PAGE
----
If the inhabitants of mountain towns had an official uniform, the flannel shirt would certainly be one of them. Walk through nearly any outdoor venue, from Aspen to Asheville, and you’ll lose count of the number of men and women wearing plaid wool or cotton. I love a good flannel as much as the next bearded mountaineer, but sometimes you just need a change. Enter: denim shirts.
That’s not to say denim shirts are new. Rather, it’s one of the original tech shirts, which became a ranch staple in the early 1900s only to be quickly co-opted by Hollywood as a symbol of the Wild West. John Wayne basically lived in a denim shirt on screen. John Travolta wore a fancy one for Urban cowboy. Bob Dylan, Marvin Gaye and Bob Marley have all worn the denim shirt. Even Rosie the Riveter did it. It’s just that we’ve been wearing flannel shirts for so long that we’ve forgotten how awesome denim is. They’re tough yet comfortable, one of those magical fabrics that just get better with age.
Recently, outerwear brands have rediscovered the denim shirt, giving us their unique take on classic workwear essentials, from performance-focused options to cuts reminiscent of the 60s counterculture. Below, we’ve selected four different versions of the men’s denim shirt from four very different brands. Denim is back, baby.
Kitsbow Icon Denim Shirt ($249)
Kitsbow’s Icon Shirt, a multicolored wool flannel, has become a cult favorite among flannel lovers over the past few years for its durability, slim fit and technical chops. But this summer, the brand introduced a denim version of the Icon that has the same athletic fit and performance capabilities. The iconic jeans uses a three-way blend of cotton, nylon and lycra to give the denim fabric more stretch and mobility than a typical work shirt. Vented gussets promote mobility and breathability, while a mesh lining on the upper back helps manage moisture. The snaps give a nod to the shirt’s Western roots, but this top has a clean cut and feel that means you can dress it up for a date as well as wear it on a stroll by mountain bike. Like all Kitsbow clothing, it’s made to order at their North Carolina-based factory.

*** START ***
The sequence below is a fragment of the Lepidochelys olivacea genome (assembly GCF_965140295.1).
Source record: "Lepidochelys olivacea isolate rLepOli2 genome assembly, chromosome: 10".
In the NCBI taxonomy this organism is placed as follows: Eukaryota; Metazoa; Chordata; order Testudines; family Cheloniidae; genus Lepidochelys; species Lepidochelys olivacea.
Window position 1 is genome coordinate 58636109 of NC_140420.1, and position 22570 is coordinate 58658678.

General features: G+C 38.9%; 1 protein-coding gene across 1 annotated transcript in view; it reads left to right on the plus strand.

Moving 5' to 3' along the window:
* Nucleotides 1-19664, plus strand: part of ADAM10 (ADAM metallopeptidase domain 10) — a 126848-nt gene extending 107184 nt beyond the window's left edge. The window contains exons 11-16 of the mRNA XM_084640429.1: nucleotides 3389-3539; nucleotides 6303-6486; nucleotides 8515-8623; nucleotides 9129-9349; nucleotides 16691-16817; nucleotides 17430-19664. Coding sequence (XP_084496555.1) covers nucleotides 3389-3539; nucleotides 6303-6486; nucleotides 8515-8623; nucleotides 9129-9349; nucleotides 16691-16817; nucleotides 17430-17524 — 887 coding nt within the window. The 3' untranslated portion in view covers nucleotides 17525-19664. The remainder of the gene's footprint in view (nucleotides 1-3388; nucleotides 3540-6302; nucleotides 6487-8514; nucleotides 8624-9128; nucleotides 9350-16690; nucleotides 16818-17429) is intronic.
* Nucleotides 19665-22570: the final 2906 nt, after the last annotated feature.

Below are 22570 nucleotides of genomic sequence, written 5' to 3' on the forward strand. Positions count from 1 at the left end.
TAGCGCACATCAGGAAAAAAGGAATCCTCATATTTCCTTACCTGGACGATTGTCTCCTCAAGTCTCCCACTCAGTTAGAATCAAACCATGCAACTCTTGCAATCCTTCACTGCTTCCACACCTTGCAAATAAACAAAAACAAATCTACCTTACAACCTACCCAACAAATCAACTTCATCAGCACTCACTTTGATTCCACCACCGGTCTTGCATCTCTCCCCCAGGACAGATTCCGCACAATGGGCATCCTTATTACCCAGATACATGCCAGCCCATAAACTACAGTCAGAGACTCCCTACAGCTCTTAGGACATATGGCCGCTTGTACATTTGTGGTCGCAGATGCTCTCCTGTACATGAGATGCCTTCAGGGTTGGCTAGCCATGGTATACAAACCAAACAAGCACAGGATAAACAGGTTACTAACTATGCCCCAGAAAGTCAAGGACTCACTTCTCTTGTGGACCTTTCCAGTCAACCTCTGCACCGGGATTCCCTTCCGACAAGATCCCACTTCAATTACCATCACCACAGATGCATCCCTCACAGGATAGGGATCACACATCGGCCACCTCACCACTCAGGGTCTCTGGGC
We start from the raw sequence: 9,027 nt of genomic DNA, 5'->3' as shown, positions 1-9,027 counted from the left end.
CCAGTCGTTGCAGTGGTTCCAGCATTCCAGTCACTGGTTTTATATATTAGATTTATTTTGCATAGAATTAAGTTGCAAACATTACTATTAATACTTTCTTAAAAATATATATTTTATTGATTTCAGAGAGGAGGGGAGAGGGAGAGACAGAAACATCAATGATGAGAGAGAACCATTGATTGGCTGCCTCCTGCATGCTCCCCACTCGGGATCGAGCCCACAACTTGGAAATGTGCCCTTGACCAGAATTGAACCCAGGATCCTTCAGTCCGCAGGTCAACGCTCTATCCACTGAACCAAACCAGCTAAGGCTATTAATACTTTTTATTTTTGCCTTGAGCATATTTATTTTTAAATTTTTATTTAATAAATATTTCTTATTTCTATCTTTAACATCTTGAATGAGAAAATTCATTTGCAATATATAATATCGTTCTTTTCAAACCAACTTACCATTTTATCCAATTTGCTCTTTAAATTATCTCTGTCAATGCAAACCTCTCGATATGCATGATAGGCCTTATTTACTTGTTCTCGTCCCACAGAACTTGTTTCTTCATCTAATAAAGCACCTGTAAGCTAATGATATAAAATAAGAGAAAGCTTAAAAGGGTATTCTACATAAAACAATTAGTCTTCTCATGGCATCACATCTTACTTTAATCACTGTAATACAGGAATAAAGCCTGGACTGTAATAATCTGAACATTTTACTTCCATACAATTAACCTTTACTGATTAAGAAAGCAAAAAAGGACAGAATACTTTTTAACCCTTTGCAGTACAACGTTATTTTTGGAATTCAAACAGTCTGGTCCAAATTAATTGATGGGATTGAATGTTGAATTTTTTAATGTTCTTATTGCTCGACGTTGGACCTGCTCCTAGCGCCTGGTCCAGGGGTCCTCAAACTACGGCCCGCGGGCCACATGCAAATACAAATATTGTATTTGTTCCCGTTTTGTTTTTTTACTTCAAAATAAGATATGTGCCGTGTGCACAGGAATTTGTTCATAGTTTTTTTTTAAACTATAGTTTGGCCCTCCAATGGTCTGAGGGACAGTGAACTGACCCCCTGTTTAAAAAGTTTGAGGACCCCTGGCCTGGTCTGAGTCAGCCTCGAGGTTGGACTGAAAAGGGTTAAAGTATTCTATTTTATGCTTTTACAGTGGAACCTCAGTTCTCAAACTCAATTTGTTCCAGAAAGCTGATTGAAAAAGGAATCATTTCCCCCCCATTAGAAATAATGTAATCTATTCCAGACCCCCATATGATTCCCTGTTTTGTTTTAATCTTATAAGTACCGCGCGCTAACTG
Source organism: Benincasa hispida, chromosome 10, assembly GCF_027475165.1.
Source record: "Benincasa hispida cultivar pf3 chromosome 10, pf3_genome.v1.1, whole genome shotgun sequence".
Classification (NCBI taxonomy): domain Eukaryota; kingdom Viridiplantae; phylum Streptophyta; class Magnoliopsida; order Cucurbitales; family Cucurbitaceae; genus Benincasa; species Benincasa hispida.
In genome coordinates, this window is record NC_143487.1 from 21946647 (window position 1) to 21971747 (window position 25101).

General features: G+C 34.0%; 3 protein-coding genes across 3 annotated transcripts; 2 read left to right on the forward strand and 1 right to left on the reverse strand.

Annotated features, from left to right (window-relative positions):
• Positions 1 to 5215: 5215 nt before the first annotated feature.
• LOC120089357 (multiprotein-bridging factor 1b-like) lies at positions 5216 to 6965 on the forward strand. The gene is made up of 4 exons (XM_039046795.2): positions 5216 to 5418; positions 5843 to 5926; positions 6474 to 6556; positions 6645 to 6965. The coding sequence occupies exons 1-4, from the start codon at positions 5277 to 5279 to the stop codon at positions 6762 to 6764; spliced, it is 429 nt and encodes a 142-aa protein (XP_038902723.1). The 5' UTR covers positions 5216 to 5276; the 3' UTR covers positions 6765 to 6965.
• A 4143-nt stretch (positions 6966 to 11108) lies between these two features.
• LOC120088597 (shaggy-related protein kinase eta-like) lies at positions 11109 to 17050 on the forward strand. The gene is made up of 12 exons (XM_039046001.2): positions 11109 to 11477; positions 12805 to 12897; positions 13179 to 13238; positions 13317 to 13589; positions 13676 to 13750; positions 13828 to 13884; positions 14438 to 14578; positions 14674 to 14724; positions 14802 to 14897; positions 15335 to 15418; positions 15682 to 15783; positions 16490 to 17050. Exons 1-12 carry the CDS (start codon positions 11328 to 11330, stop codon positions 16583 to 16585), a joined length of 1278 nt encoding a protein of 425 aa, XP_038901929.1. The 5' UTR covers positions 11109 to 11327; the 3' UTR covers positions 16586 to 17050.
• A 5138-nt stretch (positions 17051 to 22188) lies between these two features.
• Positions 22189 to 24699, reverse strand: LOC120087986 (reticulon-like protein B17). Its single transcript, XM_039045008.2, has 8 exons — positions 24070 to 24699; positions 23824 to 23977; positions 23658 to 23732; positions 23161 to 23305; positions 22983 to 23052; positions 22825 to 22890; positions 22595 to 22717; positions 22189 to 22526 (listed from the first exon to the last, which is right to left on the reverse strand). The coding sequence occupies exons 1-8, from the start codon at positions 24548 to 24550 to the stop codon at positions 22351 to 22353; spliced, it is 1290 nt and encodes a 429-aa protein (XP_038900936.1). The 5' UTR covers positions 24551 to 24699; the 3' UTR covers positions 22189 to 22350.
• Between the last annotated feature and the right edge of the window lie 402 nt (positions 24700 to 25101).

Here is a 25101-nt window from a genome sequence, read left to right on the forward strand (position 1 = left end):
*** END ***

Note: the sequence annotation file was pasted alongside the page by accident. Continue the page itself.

Outerknown Westerly Denim ($248)
The Westerly has more in common with the denim shirts of the 60s counterculture than with the original Western ranch shirt: photo Jack Nicholson in Flight over a cuckoo’s nest. It comes straight out of its soft and cozy wrapper and looks like you inherited it from your favorite uncle. Outerknown nails the fit – it feels roomy, but doesn’t feel baggy – and I’m confident the 7.25 ounce organic cotton shirt will look even better after a solid year of wear.
Orvis Lined Teton Denim Shirt ($129)
Orvis has a few versions of the denim shirt, including the Pure cotton wrinkle-resistant denim shirt, a dressy version to tuck in and wear with a blazer. But my favorite is Lined nipple, which combines a distressed denim exterior with a warm fleece lining. You might be tempted to call it a jacket, but the denim is softer than a traditional denim jacket, and I’m more inclined to wear this without a t-shirt on chilly days when I want to feel that fleece against my skin. The Teton has a looser fit than the other shirts on this list, so consider downsizing if you like a slimmer fit.
Tecovas Denim Pearl Snaps ($88)
Tecovas, based in Austin, Texas, distills the classic western denim down to its essence, with a detailed shoulder yoke, pearlescent front snaps and two chest pockets with pointed flaps. More importantly, they nailed the versatility of the denim shirt; you can wear it while chopping wood or fixing fences during the day, then take it off and hit the town at night. It’s thinner than the other shirts on this list, which I appreciate since I live in a warmer climate. I also like the small pen pocket hidden behind the left chest pocket. And Tecovas doesn’t just relegate you to the color blue either; options range from tan to crisp white, the latter being the natural color of undyed denim.